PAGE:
His latest outing has drawn the noisy flak of some people whose concern about the past has always been expressed silently anytime the violent role of British state forces and prison staff has fallen under the strobe. The heavy thump of applause for denunciations of the IRA quickly assumes the sound of one hand clapping when it comes the turn of the British to feature in Rogues' Gallery.
It is difficult to tell with Adams whether he plans controversy or is caught in its web. Designed or not, he is unable to plead not wittingly M'Lord to Miriam or anybody else about the consequences of his schemes and scams, whereby he invariably manages to be the centre of attention without being the centre of attention.
With multiple motives driving his actions, including quirky behaviour, allowing for multiple outcomes beneficial to him, he knows in advance the likely outcome of his public posturing and utterances, and calculates accordingly. Eoin Ó Broin alluded to this in a public rebuke of his former leader over his appearance in the Christmas video skit, which some have claimed was a mockery of their loved ones whose lives were snuffed out by the Provisional IRA during the Northern conflict. Ó Broin, calling on his former boss to apologise, also pointedly referred to the:
hurt or pain or trauma that republicans, including some people I have worked with directly and very closely for many years, have caused.
Ó Broin's point: Adams could have foreseen the fall out. But not any more than Ó Broin could have predicted Adams behaving precisely as he did. It is in his nature.
Other party figures have expressed the view that Adams has nothing to apologise for including Matt Carthy and David Cullinane, himself forced to walk the apology plank some time back for shouting Up the Ra, while party leader Mary Lou McDonald has thus far remained silent.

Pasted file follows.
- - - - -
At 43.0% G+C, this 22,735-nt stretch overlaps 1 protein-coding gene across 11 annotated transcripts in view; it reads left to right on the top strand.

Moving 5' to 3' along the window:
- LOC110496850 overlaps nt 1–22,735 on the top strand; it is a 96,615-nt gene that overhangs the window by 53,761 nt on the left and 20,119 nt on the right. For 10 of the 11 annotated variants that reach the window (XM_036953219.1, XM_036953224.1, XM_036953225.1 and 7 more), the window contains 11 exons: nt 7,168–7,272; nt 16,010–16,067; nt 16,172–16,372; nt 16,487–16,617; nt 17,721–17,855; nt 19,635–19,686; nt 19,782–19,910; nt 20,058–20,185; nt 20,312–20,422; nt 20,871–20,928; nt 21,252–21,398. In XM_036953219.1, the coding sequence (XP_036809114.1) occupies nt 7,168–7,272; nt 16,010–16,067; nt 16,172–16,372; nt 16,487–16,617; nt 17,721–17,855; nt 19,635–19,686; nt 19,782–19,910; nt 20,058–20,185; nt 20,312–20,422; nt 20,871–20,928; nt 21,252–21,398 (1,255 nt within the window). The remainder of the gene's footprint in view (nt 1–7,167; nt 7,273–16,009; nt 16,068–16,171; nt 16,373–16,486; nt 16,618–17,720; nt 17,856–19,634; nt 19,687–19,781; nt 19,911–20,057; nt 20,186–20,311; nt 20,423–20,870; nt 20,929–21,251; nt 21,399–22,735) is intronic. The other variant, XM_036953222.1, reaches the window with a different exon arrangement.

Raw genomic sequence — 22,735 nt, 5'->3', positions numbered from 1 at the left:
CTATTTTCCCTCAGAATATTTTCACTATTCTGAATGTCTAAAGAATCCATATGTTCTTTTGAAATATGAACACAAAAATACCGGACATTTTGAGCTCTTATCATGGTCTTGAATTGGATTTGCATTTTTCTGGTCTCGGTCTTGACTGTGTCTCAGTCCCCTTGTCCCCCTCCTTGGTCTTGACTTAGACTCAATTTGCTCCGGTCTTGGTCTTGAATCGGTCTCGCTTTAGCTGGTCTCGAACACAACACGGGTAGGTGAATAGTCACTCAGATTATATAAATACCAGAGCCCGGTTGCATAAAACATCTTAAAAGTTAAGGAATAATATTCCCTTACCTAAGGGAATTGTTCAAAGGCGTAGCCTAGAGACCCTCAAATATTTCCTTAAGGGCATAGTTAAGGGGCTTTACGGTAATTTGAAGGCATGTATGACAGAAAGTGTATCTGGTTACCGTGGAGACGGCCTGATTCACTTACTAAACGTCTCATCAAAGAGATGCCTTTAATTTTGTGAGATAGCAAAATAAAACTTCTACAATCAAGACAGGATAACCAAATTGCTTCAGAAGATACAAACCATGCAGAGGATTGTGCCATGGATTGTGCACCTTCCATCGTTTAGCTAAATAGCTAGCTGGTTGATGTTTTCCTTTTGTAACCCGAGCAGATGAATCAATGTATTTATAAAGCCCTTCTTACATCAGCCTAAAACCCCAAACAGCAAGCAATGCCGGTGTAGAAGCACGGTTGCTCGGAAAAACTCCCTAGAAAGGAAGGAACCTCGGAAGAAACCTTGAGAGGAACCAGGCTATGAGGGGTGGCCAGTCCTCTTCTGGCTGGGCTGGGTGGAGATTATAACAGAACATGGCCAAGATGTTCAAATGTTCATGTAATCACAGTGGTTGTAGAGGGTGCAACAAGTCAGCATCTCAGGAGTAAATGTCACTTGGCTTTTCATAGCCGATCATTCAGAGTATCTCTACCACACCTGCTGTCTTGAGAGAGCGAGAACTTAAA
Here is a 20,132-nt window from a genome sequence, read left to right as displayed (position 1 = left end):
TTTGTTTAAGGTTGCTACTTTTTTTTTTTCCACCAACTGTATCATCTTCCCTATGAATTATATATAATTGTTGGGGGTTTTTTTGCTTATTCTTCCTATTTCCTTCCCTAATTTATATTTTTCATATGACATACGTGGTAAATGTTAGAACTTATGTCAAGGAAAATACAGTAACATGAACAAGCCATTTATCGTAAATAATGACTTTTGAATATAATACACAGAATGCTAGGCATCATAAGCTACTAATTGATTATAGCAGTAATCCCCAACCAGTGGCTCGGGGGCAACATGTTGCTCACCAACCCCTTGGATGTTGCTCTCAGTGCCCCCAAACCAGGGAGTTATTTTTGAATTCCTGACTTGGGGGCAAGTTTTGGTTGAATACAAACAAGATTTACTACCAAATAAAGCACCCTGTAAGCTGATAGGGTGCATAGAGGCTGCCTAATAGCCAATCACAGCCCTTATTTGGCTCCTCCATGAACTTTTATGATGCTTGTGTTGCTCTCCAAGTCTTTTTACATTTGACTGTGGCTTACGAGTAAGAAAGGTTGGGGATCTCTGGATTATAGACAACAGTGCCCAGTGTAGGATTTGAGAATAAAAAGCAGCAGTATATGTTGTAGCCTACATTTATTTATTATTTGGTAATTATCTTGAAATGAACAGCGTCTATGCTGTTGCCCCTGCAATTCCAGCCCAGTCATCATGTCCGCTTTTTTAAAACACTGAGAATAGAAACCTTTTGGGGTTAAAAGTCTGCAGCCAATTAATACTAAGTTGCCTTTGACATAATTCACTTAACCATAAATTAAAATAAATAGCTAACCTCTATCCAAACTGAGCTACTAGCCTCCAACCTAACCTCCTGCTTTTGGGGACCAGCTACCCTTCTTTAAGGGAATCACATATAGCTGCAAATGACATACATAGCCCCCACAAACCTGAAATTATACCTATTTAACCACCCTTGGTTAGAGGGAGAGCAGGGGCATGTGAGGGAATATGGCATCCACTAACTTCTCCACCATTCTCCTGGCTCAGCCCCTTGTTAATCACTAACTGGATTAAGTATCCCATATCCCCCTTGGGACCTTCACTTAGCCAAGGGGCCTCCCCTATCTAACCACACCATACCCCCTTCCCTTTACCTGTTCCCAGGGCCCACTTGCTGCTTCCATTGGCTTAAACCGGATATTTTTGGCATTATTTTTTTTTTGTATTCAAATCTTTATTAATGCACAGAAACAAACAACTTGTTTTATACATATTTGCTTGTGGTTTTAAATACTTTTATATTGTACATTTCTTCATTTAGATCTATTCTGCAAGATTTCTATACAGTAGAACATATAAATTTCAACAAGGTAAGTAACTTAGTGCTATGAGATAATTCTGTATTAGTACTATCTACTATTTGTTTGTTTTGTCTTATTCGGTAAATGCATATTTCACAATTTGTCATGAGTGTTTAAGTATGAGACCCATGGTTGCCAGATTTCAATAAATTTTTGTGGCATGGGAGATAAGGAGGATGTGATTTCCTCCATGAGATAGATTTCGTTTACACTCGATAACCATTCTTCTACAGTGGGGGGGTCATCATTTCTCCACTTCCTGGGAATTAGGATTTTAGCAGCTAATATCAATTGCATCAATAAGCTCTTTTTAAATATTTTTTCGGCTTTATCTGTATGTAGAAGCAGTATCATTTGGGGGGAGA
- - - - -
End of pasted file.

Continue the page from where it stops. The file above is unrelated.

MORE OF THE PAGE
Ó Broin has form for refusing to publicly kowtow to Adams and is not therefore an indication of what way the current leadership cat will jump. I do not subscribe to the Matt Treacy view that Ó Broin is "annoyed over the Adams video because it potentially interferes with ... becoming ministers. Sin é." The impulse toward political careerism is arguably much stronger among those who have backed Adams on the issue than it is evident in Ó Broin, who at least seems to believe in something. Nevertheless, McDonald is astute enough to discern that the party's phenomenal rise in popularity cannot be dissociated from the public perception that it has left Adams behind it. In her view, best for him to stay on the margins in the past rather than be part of the present.
As for the video, a friend sent it to me seemingly more in a gesture of ridicule than an outpouring of exasperation. The one comment I remember making was that Adams is a bigger bore than Covid. The video did not seem mocking. If anything, there was a touch of the self-deprecatory to it all, more a parody of his claims never to have been in the IRA, than insensitivity towards victims.
As such, there should be no need for Adams to apologise to victims' groups. To insist that he should is to trivialise the meaning of apology in political discourse. Times have moved on from when Gerry Adams knocking on your door one dark December evening was a cause for grave concern.
⏩ Follow on Twitter @AnthonyMcIntyre.